The Italian Justice Ministry has ordered a preliminary investigation into an appeals court ruling by all-female judges which overturned a rape verdict by arguing in part that the woman who was attacked was too ugly to be a credible rape victim, according to The Star.

The ruling has sparked outrage in Italy, prompting a flash mob Monday outside the Ancona court, where protesters shouted “Shame!” and held up signs saying “indignation.”

The appeals sentence was handed down in 2017 — by an all-female panel — but the reasons behind it only emerged publicly when Italy’s high court annulled it on March 5 and ordered a retrial. The Court of Cassation said Wednesday its own reasons for ordering the retrial will be issued next month. –The Star

Two Peruvian men were initially convicted in 2015 of raping a 20-year-old Peruvian woman in Ancona – however the Italian appeals court overturned the verdict, absolving the men. In their decision, the judges ruled that the men “didn’t find her attractive,” and that “she was too masculine.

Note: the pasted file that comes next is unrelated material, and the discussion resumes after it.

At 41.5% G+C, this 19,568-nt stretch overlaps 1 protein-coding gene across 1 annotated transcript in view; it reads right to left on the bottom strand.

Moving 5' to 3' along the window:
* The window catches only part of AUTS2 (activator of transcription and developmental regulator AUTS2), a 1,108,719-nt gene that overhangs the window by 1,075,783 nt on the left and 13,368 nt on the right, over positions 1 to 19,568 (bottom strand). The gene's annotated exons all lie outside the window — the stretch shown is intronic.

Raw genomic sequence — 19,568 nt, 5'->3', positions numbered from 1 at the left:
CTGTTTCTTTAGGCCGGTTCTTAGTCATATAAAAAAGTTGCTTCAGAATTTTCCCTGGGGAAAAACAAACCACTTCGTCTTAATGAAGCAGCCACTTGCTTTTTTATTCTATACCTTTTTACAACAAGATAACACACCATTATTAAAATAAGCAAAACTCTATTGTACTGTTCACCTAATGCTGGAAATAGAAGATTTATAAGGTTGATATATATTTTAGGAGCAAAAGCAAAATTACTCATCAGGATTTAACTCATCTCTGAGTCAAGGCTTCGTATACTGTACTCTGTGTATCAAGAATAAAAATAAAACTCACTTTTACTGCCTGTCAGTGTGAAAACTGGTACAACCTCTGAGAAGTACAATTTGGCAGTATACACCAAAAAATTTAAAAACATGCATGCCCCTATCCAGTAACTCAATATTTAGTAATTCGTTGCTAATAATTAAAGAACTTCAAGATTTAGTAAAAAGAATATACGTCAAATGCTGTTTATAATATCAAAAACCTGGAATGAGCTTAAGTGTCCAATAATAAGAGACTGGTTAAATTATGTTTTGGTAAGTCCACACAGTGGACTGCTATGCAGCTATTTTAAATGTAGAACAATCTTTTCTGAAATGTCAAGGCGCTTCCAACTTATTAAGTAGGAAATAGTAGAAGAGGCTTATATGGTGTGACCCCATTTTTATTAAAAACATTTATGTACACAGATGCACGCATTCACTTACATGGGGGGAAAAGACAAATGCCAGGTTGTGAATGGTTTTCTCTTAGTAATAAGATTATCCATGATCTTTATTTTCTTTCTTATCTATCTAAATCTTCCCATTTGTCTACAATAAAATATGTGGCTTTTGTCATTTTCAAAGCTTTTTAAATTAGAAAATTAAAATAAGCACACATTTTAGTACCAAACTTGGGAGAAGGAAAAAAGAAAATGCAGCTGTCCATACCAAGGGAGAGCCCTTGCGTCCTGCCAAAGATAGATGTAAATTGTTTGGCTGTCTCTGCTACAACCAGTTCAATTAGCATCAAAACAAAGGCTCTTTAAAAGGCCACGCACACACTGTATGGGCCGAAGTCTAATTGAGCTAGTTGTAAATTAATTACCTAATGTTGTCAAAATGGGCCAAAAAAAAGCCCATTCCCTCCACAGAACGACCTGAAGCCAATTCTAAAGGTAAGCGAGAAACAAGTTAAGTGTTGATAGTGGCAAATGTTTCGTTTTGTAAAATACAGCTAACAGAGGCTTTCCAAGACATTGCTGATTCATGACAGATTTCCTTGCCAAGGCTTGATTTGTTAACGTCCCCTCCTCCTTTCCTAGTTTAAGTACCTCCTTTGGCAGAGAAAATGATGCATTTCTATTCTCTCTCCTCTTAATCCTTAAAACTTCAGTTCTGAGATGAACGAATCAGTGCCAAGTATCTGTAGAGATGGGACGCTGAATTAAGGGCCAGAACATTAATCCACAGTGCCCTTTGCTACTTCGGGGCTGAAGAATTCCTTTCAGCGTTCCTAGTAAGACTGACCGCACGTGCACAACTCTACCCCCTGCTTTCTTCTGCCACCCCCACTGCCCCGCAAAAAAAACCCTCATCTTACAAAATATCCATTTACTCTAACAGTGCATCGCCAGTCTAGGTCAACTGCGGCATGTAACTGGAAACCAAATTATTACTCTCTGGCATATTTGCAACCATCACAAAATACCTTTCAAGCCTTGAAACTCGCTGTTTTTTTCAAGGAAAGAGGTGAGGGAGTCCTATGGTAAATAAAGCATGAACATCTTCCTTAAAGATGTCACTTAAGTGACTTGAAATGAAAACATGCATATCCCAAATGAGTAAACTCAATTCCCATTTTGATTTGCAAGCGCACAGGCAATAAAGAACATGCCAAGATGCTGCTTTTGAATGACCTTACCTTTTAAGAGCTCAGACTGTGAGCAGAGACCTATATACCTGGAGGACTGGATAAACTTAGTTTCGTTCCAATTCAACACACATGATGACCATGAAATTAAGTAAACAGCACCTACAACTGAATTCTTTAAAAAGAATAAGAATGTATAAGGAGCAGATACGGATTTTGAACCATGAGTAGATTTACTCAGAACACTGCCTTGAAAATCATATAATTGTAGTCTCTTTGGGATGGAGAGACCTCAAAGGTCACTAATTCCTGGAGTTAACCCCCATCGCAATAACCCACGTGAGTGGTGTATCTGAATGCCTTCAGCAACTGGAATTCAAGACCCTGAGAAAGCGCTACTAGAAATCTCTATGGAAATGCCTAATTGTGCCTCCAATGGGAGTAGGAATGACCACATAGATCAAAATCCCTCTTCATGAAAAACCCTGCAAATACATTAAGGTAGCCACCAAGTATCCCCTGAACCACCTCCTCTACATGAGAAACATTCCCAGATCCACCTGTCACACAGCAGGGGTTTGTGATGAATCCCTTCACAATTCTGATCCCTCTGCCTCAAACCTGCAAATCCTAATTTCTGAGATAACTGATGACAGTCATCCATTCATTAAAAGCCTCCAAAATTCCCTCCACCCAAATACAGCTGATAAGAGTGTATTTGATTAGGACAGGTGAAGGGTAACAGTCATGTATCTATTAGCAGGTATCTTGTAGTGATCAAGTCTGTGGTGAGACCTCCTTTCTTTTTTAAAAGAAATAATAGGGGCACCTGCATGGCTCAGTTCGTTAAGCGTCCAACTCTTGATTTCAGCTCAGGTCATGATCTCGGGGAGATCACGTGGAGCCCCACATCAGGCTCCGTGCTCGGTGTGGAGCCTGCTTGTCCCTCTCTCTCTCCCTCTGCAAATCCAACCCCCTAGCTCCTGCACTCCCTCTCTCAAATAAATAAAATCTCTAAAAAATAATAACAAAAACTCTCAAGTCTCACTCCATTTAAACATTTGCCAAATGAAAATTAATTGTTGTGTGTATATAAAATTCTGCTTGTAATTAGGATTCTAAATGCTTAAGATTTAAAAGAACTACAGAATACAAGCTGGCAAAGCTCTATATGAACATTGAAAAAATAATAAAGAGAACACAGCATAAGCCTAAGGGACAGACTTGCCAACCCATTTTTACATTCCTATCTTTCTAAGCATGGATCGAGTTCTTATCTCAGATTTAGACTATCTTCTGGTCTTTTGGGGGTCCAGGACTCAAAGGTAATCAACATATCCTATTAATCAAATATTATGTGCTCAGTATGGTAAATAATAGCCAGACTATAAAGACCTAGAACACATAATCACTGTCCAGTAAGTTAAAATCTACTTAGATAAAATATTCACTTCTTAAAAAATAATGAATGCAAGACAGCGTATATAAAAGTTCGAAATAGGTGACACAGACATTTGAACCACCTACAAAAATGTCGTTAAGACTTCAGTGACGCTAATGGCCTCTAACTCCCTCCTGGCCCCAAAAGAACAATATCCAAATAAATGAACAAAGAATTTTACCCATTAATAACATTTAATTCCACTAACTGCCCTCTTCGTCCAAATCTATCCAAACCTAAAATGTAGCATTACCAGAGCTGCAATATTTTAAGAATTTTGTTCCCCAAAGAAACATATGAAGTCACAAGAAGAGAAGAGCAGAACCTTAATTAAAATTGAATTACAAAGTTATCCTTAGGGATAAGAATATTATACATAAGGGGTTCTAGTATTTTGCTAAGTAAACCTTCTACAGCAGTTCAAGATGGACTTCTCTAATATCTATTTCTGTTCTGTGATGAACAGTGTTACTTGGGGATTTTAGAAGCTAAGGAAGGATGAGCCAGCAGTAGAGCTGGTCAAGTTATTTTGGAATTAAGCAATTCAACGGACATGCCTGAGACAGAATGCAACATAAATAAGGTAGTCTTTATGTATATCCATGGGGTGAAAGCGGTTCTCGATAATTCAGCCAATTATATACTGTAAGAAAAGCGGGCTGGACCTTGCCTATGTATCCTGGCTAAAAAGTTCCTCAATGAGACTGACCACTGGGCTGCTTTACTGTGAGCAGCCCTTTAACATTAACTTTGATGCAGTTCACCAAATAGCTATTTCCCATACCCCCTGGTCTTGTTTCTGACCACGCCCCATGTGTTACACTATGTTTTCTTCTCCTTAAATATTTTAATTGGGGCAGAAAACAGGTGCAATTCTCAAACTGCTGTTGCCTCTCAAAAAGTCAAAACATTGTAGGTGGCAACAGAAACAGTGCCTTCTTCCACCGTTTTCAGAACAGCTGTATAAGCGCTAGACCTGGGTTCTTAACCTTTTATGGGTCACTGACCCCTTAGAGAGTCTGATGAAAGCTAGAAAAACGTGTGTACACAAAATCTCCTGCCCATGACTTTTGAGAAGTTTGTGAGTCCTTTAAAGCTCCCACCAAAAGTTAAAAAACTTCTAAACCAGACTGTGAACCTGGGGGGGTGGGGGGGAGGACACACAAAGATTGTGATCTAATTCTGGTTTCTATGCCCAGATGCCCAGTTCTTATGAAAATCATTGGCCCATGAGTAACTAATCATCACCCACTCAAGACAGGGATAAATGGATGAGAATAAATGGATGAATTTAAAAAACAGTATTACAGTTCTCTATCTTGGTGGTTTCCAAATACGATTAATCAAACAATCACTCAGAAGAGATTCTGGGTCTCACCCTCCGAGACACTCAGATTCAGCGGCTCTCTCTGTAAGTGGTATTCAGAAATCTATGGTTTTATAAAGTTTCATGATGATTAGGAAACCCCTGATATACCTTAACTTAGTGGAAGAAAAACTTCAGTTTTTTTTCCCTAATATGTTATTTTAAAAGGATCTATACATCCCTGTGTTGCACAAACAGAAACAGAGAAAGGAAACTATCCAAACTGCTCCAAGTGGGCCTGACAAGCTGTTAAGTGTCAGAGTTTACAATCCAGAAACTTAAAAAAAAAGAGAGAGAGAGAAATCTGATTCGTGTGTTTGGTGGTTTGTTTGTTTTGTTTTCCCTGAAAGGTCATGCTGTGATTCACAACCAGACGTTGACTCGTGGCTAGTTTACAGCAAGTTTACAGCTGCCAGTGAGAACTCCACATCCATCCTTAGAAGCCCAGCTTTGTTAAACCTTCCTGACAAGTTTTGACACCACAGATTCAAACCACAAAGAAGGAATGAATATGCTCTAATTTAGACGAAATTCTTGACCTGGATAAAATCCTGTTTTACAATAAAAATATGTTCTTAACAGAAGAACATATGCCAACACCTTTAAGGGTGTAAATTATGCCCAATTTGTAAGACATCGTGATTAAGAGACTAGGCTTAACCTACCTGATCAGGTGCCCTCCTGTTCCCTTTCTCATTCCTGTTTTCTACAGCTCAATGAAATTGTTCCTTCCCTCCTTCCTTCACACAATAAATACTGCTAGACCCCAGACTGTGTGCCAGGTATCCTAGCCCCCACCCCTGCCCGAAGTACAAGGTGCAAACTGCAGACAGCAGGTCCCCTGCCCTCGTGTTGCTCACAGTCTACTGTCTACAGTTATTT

A lawyer for the victim, Cinzia Molinaro, said that the woman’s appeal to the Court of Cassation cited the “absolute unacceptability” of the Italian court’s decision to refer to the victim’s physical appearance. 

The appeals court quoted one of the suspects as saying he had listed the woman as a “Viking” on his cellphone, adding that the “photograph present in her file would appear to confirm this.”

The woman, who has since returned to Peru, required 14 stitches in her vagina after the attack. 

“She had confused memories of what exactly happened during the night because she was drugged,” said Molinaro, adding that doctors had confirmed the presence of a “date rape” drug in her blood. 

“I don’t remember how it all started, but I remember I shouted ‘enough, enough’” the woman reportedly told police. 

In 2016, one of the accused rapists was originally sentenced to five years in prison for the rape, while the other was sentenced to three years for standing guard. While the ruling was overturned in 2017, the reasons for the acquittal only became known last week after the Italian supreme court annulled the appeal and ordered a retrial.